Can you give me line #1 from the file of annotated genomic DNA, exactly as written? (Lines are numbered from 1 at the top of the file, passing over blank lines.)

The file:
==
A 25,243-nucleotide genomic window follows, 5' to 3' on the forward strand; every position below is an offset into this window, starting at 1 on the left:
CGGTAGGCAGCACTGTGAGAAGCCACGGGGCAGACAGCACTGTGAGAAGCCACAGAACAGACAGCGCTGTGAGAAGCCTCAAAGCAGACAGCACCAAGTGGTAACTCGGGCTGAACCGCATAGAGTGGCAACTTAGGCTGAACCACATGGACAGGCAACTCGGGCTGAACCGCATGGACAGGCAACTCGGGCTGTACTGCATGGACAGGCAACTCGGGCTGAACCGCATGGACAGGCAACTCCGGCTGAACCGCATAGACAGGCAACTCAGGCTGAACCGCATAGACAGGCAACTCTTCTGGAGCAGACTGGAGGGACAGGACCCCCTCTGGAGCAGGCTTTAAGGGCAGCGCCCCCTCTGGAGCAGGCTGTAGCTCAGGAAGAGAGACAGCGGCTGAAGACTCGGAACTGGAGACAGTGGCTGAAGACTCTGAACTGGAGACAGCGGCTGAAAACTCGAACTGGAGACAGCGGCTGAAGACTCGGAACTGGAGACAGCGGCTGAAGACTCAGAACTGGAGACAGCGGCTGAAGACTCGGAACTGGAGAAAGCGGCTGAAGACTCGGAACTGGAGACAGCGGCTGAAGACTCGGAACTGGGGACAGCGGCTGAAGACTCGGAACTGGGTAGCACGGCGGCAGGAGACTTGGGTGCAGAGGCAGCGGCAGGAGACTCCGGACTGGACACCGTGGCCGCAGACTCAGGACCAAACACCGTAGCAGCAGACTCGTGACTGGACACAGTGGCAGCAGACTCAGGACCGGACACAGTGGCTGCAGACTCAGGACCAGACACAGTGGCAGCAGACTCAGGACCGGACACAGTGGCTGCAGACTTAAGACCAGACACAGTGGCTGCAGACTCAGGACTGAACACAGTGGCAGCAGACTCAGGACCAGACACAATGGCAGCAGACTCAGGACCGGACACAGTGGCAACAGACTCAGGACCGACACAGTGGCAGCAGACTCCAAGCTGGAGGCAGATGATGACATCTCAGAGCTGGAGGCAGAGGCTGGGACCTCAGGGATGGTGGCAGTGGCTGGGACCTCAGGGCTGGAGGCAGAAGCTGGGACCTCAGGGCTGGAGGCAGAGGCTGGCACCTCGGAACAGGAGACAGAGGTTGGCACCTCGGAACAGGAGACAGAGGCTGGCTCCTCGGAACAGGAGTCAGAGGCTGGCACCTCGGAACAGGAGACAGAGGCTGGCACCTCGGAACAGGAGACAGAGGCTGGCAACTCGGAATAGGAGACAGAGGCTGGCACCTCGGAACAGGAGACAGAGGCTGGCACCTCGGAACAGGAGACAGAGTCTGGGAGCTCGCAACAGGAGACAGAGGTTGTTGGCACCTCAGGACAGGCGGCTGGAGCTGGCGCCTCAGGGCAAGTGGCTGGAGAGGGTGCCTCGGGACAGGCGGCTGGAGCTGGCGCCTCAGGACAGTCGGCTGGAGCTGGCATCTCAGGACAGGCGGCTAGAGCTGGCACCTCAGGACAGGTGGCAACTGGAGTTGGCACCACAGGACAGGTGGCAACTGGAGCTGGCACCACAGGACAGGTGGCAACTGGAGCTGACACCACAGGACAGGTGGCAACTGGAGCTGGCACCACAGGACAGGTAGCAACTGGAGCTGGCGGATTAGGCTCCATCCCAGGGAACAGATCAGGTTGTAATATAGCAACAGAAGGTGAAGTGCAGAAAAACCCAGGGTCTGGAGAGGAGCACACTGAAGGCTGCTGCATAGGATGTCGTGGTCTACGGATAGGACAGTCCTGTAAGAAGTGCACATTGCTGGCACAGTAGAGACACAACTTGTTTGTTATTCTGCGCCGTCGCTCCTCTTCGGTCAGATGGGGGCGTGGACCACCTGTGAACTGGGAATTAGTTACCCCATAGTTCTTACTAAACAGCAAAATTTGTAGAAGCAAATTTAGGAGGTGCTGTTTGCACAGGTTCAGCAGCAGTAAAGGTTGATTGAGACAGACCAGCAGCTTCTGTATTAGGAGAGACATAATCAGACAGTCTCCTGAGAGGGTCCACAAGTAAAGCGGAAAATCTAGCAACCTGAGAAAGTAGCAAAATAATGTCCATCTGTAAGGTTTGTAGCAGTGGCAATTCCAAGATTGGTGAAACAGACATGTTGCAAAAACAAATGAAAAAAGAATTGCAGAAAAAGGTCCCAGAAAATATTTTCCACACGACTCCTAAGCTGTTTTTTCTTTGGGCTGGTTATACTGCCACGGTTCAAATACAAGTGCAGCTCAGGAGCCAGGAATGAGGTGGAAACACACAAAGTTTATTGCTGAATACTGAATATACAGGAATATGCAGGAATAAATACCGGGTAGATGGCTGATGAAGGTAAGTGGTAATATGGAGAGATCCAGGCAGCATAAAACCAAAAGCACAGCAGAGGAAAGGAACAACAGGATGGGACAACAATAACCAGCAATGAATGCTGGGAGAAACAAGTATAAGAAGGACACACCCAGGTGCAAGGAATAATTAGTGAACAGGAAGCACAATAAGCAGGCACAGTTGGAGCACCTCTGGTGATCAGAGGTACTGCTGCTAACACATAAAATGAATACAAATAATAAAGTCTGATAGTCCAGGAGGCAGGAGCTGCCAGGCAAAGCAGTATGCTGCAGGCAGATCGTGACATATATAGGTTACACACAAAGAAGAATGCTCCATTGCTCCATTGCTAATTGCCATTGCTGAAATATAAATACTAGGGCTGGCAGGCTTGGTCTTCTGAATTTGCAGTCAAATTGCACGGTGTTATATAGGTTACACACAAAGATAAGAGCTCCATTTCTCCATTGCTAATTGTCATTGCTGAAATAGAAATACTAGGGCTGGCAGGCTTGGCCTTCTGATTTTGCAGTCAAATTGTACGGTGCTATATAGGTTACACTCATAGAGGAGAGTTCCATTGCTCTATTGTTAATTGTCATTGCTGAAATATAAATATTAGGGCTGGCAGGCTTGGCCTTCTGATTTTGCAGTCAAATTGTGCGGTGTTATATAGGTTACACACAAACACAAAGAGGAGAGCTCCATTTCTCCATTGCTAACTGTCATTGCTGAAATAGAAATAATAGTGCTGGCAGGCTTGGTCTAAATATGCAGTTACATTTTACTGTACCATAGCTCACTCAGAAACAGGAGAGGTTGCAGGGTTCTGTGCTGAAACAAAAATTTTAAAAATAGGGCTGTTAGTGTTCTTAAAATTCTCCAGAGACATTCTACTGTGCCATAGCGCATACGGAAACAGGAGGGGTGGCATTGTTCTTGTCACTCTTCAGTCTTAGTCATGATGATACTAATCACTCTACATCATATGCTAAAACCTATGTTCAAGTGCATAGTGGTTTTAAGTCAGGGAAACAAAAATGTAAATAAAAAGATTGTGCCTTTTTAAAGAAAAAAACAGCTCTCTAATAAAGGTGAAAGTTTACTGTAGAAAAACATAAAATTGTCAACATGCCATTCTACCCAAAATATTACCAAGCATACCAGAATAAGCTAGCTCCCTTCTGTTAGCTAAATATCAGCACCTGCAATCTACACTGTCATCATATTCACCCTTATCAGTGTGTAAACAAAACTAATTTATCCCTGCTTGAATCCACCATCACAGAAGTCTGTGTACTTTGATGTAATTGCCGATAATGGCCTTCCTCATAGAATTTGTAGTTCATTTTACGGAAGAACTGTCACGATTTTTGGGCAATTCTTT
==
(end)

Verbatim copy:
A 25,243-nucleotide genomic window follows, 5' to 3' on the forward strand; every position below is an offset into this window, starting at 1 on the left: